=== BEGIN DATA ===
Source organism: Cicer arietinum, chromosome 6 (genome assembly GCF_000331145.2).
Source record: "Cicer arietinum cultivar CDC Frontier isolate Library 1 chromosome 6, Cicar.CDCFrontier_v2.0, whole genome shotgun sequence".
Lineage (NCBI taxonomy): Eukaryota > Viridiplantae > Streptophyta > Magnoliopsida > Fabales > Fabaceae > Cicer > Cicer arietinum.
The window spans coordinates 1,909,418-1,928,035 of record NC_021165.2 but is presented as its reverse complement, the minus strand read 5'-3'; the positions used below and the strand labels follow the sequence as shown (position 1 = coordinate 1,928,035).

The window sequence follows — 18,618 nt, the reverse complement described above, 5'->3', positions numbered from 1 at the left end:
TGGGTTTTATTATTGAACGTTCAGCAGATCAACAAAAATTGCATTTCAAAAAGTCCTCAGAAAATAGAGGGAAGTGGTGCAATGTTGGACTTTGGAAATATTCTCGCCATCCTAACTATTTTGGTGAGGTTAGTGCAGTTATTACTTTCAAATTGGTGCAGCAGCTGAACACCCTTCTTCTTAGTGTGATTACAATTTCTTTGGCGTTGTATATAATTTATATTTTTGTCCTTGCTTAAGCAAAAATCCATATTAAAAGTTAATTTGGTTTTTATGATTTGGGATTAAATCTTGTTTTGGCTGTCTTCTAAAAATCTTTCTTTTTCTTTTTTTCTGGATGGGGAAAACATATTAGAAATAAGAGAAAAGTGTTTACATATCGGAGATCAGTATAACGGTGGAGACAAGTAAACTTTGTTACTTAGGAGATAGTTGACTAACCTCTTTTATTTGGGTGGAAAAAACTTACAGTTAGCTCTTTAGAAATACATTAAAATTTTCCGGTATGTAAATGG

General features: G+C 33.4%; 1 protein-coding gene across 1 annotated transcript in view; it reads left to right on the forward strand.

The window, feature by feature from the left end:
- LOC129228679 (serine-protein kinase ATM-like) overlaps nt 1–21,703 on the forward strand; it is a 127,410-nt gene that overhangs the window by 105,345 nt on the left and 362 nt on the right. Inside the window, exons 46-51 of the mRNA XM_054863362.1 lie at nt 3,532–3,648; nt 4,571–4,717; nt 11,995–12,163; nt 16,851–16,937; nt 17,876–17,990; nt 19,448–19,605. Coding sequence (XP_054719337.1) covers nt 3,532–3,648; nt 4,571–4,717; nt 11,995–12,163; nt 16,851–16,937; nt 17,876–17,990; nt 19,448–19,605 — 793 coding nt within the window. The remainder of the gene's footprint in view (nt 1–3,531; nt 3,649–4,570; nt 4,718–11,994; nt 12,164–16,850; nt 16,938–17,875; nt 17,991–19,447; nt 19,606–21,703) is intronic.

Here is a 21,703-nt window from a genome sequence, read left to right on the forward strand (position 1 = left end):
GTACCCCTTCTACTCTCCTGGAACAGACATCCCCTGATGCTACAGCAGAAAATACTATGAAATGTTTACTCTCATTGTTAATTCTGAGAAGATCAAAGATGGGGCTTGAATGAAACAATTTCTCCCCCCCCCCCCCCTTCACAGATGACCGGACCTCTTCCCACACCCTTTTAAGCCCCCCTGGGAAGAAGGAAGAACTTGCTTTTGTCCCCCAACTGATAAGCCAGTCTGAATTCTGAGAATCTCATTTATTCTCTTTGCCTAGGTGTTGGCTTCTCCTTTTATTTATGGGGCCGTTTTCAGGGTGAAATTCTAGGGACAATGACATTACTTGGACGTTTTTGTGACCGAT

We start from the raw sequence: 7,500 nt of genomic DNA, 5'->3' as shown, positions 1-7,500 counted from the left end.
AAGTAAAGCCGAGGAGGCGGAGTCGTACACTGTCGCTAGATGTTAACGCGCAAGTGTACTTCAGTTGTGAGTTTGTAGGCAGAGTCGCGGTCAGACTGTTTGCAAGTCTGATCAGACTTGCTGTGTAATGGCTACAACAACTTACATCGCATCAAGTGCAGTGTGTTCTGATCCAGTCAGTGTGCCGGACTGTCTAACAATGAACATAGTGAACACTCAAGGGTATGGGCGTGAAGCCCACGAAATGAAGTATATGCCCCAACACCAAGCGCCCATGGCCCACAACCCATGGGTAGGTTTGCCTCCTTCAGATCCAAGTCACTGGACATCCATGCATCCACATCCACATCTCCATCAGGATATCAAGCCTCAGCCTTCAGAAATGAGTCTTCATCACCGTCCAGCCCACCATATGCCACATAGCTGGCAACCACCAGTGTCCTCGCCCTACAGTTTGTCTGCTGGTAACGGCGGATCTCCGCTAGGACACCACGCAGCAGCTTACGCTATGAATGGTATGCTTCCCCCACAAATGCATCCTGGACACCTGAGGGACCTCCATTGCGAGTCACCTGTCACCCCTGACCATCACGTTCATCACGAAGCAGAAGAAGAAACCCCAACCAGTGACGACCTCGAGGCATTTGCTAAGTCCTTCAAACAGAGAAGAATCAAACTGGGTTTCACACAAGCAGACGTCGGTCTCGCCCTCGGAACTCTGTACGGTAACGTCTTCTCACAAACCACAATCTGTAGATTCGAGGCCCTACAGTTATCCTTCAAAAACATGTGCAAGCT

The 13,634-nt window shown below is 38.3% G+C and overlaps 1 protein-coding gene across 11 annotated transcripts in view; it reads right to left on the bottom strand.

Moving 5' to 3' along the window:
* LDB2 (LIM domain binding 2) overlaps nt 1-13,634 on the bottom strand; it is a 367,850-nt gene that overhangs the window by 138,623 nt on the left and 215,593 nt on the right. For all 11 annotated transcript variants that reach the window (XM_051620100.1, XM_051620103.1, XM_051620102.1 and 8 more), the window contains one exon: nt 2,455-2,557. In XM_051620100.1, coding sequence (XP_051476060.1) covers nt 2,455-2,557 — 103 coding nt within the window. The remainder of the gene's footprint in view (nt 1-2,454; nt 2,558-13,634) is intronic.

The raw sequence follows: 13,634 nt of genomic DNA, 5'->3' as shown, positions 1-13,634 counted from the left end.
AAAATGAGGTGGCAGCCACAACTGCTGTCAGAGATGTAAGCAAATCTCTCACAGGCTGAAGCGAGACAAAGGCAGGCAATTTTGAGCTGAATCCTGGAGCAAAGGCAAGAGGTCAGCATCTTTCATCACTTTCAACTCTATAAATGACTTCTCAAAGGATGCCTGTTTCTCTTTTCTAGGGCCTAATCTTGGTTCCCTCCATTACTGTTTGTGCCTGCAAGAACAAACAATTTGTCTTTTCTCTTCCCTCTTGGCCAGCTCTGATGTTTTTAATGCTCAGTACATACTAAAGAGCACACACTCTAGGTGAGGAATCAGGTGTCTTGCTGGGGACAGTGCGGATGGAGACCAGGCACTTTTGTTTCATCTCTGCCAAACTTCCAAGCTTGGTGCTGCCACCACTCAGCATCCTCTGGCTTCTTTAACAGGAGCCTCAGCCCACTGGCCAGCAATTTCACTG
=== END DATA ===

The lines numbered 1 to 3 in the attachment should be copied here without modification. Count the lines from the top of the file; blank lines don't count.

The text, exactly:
Source organism: Cicer arietinum, chromosome 6 (genome assembly GCF_000331145.2).
Source record: "Cicer arietinum cultivar CDC Frontier isolate Library 1 chromosome 6, Cicar.CDCFrontier_v2.0, whole genome shotgun sequence".
Lineage (NCBI taxonomy): Eukaryota > Viridiplantae > Streptophyta > Magnoliopsida > Fabales > Fabaceae > Cicer > Cicer arietinum.